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The San Francisco Giants Keep Hanging Tough

The San Francisco Giants Keep Hanging Tough

📁 Blog Posts 🕔09.July 2018
The San Francisco Giants Keep Hanging Tough

The San Francisco Giants came into this season off a failed year in 2017 where they lost 98 games and the following problems have hit Bruce Bochy’s team since the beginning of this season…

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*Madison Bumgarner was injured in spring training and has made just seven starts since his return.
*Johnny Cueto was injured and has made just six starts.
*Jeff Samardzija has made only six starts and been atrocious when he does pitch. The 19 combined starts from three key pitchers matches the number of starts made by 16 different individual pitchers in MLB.
*The bullpen is unreliable, ranking 11th in the National League.
*The offense is worse, ranking 12th in the NL, thanks to an inability to hit home runs or take walks.
*Hunter Pence, now 35-years-old, is the symbol of the offensive woes, with no home runs in his 108 at-bats.
*Joe Panik and Evan Longoria are now on the disabled list.
*Closer Hunter Strickland is out until the end of August.

Have I missed anything? Just that Buster Posey is having a so-so year at the plate. The .367 on-base percentage is nice, but with a meager .412 slugging percentage, Posey has not been able to pick up any of the slack.

Based on all this, and given that MLB’s defining feature this year is the number of teams at the extremes of either excellence or ineptitude, you would naturally assume that San Francisco is one of the teams on a pace to lose 100 games. But you would be wrong. The Giants have overcome all of this, nudged their way above .500 with a 47-45 record and are squarely in the mix of a packed NL West race and an even more packed National League wild-card chase.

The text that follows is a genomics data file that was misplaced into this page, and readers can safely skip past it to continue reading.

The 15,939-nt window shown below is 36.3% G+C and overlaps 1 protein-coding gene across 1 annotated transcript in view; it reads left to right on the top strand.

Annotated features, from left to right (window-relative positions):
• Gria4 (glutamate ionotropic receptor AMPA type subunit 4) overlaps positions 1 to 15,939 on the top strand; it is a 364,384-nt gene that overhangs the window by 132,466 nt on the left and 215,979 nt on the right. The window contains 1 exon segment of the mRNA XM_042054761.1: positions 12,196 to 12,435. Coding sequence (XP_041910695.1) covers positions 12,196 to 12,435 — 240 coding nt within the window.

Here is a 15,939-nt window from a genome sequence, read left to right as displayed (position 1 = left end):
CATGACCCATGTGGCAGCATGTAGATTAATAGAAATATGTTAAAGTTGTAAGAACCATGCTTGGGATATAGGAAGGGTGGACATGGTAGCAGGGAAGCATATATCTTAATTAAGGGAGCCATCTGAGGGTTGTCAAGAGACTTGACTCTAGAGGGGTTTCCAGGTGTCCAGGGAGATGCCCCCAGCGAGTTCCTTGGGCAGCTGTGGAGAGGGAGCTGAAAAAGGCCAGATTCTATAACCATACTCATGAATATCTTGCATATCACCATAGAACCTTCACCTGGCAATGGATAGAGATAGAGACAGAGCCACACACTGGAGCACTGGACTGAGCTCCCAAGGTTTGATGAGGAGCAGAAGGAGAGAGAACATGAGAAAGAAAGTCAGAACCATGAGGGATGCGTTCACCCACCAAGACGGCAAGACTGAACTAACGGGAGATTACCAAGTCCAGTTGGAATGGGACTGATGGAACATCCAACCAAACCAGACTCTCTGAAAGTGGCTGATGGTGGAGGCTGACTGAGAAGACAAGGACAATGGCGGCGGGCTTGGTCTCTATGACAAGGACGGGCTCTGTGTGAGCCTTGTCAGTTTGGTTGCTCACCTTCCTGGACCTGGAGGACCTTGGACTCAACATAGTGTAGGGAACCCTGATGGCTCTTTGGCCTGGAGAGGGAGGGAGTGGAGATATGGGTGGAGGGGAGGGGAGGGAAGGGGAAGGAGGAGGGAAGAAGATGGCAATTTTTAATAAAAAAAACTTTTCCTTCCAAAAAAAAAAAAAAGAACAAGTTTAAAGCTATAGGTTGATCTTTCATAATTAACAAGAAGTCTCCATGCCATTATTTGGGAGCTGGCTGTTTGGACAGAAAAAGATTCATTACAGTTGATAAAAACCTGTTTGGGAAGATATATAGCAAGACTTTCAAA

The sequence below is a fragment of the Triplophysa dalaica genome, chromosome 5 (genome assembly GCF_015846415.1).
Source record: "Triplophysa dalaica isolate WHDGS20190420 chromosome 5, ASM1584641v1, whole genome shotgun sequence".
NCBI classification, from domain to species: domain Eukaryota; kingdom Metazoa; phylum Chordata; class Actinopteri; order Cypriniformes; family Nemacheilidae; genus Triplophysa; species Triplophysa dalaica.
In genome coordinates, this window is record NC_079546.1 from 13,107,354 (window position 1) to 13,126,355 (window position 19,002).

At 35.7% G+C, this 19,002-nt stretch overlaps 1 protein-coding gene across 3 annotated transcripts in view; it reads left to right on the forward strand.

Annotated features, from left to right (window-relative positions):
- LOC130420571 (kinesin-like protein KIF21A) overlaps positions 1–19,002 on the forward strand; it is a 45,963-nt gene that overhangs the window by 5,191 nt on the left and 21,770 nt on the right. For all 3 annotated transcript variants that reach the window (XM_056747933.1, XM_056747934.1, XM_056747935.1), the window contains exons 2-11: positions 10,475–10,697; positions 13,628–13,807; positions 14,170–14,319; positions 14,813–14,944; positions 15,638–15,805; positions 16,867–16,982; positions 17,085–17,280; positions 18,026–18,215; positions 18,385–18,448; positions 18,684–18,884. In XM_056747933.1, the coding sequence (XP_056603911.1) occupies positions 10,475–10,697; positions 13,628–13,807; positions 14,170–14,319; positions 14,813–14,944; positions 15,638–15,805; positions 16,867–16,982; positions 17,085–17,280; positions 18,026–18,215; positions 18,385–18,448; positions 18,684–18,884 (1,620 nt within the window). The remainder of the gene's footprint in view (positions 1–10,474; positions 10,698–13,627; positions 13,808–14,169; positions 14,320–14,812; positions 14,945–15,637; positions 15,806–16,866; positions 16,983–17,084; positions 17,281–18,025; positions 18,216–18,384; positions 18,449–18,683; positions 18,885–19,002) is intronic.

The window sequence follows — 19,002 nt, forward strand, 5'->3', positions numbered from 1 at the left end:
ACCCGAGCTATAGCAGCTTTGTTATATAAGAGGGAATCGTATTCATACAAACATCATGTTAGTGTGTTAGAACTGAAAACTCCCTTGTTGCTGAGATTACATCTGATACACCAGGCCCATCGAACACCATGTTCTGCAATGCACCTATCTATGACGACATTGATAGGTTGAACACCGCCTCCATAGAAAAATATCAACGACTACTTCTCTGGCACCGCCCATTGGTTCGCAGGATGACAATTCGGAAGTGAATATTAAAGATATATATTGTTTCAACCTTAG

What’s the takeaway from all this—at least besides the fact that Bruce Bochy is this franchise’s greatest manager since John McGraw? The takeaway is that there are teams in the National League—namely the Arizona Diamondbacks and the Los Angeles Dodgers—that are going to regret not putting away San Francisco when they had the chance.

Bumgarner and Cueto are both healthy and starting to hum, particularly Cueto who has a 1.95 ERA. Derek Holland and Andrew Suarez can slide to more natural roles as steady starters at the back end of a rotation, rather than having to be the leaders. As the season gets shorter, the impact of a couple great start pitchers grows in importance and there’s no 1-2 punch in baseball that I would take ahead of the Bumgarner-Cueto ticket.

Bochy will still have to piece together a functionable bullpen, with Strickland out until the end of August. Will Smith has been fantastic in the setup role with a 1.07 ERA and 25-year-old Reyes Moronta is pitching lights-out. There’s also a group of veterans that aren’t flashy, but have good resumes. Tony Watson and Mark Melancon, who were important parts of playoff bullpens in Pittsburgh, and Sam Dyson who closed for a Texas team that won an AL West title in 2016.

San Francisco has survived to this point with notable seasons from only two key players, shortstop Brandon Crawford and first baseman Brandon Belt. And neither of those players are so hot as to think they can’t put up their numbers all year long.

I wouldn’t bet against this Giants team down the stretch. Actually, I’ll go one step further—they’re currently listed at 40-1 to win the World Series. If they can simply get into a wild-card game, they can pitch Bumgarner—the greatest postseason pitcher of his generation—and still have Cueto to fall back on to open a Division Series. That 40-1 price tag sounds pretty tantalizing to me.

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